10 reasons you’ll want to start to collect bottle caps

I try to reduce-reuse-recycle-refuse-reuse as much as possible but sometimes there is no way around it. Your home collects trash and waste. We seem to accumulate plastic caps. Bottle caps are one of the top five types of litter found on beaches worldwide. Imagine how many are in the sea we can’t see!? First, check to see if your municipality does recycle plastic caps. If not, here are ten ways that you can make use of them and maybe even have fun when the dreaded winter hits!

  1. Checkerboard: Use some corrugated cardboard and two sets of 12 differently colored caps. They stack on tops easily when you’re “kinged.” 
  2. Magnets: Add some friendly personal messages, too.
  3. Learning tools/games: I did some alphabet but memory could be just as fun. Check out Early Learning Ideas for more engaging learning ideas, too. 
  4. Musical instruments: These Snapple caps are ah-mazing for any type of bottlecap bands.
  5. Jewelry: It’s pretty easy to drill a hole through your bunch so you can string them together for clunky kids creations.
  6. Decorations: Forget the disposable plastic banners for parties. Make something personal with your favorite colors or brands on it.
  7. Caps of Love: This organization collects bottle caps which helps to provide wheelchairs for needy disabled children.
  8. Art work: My art pieces here are pretty elementary. I am sure many of you have far superior skills. For inspiration check out Pinterest.
  9. Save the caps in school: Some companies work with you to recycle them back into other products like toothbrushes.
  10. Miniature gardens: Thank you Redesign Report for this list of ways to upcycle bottle caps, especially the cute little gardens at the bottom.

Contact your local recycling agency and find out what they do collect. If not, start a collection. Make it a challenge and share your challenge with your neighbors. Any time you can do something to start a conversation about marine debris and plastic in the ocean is good. Watch some movies on marine debris. It might be a little uncomfortable at first – but smile, follow your heart, and know some facts.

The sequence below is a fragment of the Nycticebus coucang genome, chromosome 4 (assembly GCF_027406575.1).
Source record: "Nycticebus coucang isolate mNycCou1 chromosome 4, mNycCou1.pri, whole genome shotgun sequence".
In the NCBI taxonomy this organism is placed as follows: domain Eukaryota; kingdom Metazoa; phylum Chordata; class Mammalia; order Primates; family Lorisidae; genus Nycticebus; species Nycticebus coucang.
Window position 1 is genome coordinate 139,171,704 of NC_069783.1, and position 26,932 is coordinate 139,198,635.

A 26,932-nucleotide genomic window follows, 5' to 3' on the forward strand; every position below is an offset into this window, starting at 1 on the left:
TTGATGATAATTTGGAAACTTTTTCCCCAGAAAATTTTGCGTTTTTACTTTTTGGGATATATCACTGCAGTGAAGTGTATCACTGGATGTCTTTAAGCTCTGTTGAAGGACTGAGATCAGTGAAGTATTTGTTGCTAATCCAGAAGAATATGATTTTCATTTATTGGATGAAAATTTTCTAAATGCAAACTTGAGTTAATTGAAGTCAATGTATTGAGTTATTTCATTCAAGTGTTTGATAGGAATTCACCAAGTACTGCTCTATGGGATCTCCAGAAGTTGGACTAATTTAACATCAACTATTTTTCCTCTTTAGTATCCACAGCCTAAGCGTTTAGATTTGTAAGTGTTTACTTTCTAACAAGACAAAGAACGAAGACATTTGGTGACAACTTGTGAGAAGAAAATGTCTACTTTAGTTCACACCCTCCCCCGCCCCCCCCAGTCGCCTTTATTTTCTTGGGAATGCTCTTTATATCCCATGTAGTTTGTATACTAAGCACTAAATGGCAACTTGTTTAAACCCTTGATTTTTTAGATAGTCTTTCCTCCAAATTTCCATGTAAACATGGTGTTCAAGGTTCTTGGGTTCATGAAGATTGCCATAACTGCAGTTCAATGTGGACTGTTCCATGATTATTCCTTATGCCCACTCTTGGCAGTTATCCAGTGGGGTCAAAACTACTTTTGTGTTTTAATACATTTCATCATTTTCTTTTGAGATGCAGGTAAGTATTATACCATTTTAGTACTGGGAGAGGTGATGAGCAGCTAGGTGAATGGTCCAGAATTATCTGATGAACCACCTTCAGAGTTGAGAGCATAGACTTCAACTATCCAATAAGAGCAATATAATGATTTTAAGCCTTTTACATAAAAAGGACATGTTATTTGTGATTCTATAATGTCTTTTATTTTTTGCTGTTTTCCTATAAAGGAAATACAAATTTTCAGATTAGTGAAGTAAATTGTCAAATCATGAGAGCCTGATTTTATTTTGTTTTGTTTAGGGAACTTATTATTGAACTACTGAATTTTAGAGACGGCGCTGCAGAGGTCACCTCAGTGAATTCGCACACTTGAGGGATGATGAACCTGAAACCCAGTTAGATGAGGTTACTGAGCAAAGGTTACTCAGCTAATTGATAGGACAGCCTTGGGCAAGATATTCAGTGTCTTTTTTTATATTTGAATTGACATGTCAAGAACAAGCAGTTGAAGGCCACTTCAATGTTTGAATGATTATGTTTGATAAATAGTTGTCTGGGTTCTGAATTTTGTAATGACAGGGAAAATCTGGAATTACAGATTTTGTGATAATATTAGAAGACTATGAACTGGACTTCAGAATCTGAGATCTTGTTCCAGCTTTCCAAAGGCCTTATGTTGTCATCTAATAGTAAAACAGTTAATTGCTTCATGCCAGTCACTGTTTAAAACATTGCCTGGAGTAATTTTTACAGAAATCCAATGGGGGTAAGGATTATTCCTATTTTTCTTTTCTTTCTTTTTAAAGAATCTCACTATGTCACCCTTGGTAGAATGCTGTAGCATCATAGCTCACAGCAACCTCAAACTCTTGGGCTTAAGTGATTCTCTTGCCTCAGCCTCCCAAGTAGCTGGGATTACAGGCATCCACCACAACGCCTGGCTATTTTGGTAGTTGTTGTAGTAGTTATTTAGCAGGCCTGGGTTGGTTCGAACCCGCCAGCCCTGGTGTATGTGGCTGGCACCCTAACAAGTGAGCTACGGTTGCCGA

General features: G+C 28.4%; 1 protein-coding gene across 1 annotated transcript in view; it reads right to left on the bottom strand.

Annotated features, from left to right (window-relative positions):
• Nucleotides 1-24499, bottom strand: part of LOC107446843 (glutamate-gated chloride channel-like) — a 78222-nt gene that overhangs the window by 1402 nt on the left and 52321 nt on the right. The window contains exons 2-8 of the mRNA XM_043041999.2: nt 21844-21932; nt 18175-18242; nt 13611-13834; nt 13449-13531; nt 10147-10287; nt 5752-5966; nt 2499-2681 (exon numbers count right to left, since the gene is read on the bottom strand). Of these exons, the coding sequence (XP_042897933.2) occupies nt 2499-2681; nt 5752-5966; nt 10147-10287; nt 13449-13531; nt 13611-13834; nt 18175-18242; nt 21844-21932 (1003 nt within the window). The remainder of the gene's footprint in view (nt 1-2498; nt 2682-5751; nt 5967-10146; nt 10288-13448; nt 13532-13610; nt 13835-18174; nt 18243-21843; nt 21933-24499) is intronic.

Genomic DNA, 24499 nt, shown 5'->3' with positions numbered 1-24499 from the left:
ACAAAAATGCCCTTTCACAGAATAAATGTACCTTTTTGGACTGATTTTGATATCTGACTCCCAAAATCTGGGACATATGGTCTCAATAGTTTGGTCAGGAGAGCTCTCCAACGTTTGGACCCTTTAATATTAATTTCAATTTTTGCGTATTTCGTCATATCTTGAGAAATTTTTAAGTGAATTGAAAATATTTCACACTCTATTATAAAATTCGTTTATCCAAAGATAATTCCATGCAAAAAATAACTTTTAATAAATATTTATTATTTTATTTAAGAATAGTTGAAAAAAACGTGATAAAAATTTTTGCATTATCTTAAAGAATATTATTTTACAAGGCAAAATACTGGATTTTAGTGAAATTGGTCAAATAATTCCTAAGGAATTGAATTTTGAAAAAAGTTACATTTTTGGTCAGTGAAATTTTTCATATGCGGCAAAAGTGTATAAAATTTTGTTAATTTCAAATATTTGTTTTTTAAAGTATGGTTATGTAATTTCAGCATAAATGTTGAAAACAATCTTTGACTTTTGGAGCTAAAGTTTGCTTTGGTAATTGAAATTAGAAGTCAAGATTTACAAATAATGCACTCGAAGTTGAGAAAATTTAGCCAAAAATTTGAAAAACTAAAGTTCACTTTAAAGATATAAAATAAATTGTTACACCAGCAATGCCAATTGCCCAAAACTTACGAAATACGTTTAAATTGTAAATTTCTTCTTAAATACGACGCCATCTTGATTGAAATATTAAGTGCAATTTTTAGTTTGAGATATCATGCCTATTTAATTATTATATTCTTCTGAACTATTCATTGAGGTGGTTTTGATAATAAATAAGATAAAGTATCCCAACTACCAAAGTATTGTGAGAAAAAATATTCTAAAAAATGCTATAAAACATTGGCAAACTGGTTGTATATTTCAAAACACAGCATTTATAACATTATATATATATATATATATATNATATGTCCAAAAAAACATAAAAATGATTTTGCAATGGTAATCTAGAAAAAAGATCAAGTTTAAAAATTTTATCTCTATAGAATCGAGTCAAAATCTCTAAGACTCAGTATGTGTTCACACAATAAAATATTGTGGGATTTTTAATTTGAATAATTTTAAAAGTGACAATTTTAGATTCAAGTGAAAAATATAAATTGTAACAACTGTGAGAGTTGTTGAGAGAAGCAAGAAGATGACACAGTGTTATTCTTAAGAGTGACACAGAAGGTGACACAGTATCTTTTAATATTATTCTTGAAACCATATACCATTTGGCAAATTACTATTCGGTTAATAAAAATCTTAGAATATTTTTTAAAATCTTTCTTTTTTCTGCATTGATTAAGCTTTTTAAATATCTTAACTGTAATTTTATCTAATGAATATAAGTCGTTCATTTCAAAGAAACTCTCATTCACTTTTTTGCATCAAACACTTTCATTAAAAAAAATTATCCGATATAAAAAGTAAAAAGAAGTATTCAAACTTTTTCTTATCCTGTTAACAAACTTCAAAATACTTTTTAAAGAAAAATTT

Wednesday Wisdom: Gaelic rune

I don’t know about you, but I get very reflective at sunset. Hope this brings you peace as you’re settling from Halloween adventures!

Find more great ocean and conservation quotes here and please feel free to share with your friends and family!

Also, ask away! If you have a question about something you found on the beach or just something you’re curious about just send an email to info@beachchairscientist.com or tweet us!

What makes each ocean unique?

Well, it’s finally happened. My almost seven-year old is bringing on the thought-provoking questions. We talk a lot about how what we do in our house will affect our watershed and that in turn (collectively) affects the world. Well, I was snagged the other day when I said, “Well, the river goes to the lake and leads to another lake and river and then to the ocean. And, it’s the only ocean we have so we need to take care of it.” What I heard next was, “Mom, if it goes into the Atlantic Ocean isn’t there also the Pacific? Isn’t that two oceans?” She’s not alone in the confusion as I’ve had students not sure how the oceans are connected (Giant Conveyor Belt of currents!) and why do we give them all different names.

I laid it out like this: There is only one ocean, but each area of the world has a section (i.e., basin) of the ocean that has specific properties based on temperature and what type of land it is near. For instance, the Pacific Ocean is huge, has rocky shorelines, and lots of volcanoes and islands because it’s surrounded by the “Ring of Fire.” I explained that the Indian Ocean is pretty flat almost like the Gulf of Mexico because lots of rivers flow gently into it.

Here’s a quick graphic I fancied up to share on some major characteristics of each ocean basin. Click on it and then travel around to each one! I like to keep it simple so if you feel like there’s something that needs additional emphasis, please feel free to share so I can add it!

 

“Why is the bath still hot?” An anecdote on temperature & density

I’ve been mama-ing (i.e., SAHM) it lately to a 6yo and 3yo and with that comes some hard lessons to learn. I mean I just explained that there is one ocean but it has five spots with five separate names and now I get “Why is the bath still hot when you added so much cold water!?” (think of that one as being asked in a shrilly voice, too).

I had to keep my cool when I explained that the water on top still feels warm … but, if you could (please, please, please!) stick you toes in the tub to the bottom it will be cold and then you can mix it up.

I jazzed it up and said that when water droplets get cold they huddle together. More of them will take up the same space so it’s heavier (i.e., denser). Therefore, they’ll sink to the bottom of the tub.

In the ocean the water on the bottom is definitely colder, too. However that’s generally because sunlight isn’t penetrating past the first 200 meters (1/8 of a mile).

You see the ocean has a “thermocline.” The thermocline is a place when the temperature drastically changes. On the surface of the sea – the top 200 meters – it’s warm since it gets a lot of sunlight. Sunlight can’t really go any further and the temperature decreases for the next 800 meters. That layer where the temperature drastically changes is called the “thermocline”. After that the zone without sunlight is consistently colder. Check out the image below from NOAA Ocean Service and then this interactive and extremely up-to-date sea surface temperature map from NASA.